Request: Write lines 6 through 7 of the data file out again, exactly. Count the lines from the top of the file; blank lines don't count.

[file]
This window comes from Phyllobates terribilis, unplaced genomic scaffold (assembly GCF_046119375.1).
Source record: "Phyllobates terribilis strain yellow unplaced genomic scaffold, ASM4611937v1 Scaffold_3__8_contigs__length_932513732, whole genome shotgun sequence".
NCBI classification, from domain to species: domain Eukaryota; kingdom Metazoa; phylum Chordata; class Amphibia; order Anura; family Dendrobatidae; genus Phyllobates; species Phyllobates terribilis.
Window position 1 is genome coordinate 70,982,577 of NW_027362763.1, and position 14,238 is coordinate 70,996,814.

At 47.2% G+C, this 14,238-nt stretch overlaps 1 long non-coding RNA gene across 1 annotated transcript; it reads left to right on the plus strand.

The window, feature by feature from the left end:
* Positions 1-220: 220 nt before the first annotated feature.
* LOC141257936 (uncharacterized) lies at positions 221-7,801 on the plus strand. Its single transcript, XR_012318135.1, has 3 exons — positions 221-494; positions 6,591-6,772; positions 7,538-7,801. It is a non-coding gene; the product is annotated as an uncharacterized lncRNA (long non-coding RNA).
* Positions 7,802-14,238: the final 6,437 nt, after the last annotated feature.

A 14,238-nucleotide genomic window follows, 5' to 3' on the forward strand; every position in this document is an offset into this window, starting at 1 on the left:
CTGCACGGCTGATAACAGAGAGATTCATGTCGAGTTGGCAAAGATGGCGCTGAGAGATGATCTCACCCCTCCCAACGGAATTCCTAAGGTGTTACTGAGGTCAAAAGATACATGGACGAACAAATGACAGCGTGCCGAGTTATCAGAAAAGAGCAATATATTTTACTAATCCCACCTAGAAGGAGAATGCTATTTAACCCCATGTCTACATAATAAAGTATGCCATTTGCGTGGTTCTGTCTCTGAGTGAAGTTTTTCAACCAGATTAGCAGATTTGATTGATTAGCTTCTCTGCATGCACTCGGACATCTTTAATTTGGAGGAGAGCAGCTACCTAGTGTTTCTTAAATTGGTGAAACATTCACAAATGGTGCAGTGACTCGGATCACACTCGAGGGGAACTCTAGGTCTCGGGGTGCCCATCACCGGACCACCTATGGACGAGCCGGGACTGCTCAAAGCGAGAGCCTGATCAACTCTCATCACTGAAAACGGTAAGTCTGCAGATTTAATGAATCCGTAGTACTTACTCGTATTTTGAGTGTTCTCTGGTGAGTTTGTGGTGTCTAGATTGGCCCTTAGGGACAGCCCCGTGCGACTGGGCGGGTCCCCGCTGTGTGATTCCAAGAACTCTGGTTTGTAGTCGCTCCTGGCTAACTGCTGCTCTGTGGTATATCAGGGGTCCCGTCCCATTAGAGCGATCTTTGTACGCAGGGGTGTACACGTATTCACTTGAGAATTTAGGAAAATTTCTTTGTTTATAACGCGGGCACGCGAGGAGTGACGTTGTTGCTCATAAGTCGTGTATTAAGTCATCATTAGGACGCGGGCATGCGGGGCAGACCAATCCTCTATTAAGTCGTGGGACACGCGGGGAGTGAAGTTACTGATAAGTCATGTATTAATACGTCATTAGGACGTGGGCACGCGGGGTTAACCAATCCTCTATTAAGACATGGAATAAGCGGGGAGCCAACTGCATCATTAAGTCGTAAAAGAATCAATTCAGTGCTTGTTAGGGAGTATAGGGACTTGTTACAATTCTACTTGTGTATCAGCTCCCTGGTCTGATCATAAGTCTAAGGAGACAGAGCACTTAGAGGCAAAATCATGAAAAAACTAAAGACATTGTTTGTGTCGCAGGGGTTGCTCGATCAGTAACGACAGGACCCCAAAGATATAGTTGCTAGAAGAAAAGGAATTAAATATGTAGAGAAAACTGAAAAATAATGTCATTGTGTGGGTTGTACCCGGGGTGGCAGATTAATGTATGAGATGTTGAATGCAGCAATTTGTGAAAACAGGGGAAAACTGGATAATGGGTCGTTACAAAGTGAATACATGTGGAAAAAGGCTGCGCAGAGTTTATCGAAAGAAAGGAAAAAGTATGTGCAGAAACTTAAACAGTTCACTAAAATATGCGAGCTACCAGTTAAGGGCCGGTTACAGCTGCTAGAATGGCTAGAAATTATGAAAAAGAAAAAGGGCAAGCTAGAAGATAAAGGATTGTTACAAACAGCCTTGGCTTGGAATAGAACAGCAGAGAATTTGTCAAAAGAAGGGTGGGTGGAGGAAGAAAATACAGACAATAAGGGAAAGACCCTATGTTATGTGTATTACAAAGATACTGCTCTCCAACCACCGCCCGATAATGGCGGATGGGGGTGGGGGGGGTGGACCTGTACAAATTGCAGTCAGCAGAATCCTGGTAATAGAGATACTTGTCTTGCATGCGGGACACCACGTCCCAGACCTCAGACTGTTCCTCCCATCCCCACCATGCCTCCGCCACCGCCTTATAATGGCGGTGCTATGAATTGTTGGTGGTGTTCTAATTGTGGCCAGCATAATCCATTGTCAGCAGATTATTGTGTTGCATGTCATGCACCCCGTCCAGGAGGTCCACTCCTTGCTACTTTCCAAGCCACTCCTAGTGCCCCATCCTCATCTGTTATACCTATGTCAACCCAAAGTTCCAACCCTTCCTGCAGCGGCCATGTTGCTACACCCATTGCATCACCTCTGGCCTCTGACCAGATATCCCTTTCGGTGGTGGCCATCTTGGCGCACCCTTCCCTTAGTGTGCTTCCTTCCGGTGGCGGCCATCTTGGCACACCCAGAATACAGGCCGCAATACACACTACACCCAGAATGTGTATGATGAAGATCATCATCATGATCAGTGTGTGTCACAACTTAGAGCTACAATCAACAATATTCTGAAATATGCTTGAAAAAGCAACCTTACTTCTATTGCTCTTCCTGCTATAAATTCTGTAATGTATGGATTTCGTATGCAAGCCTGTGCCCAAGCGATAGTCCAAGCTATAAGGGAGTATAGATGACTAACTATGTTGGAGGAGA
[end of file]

The window, feature by feature from the left end:
* Positions 1-220: 220 nt before the first annotated feature.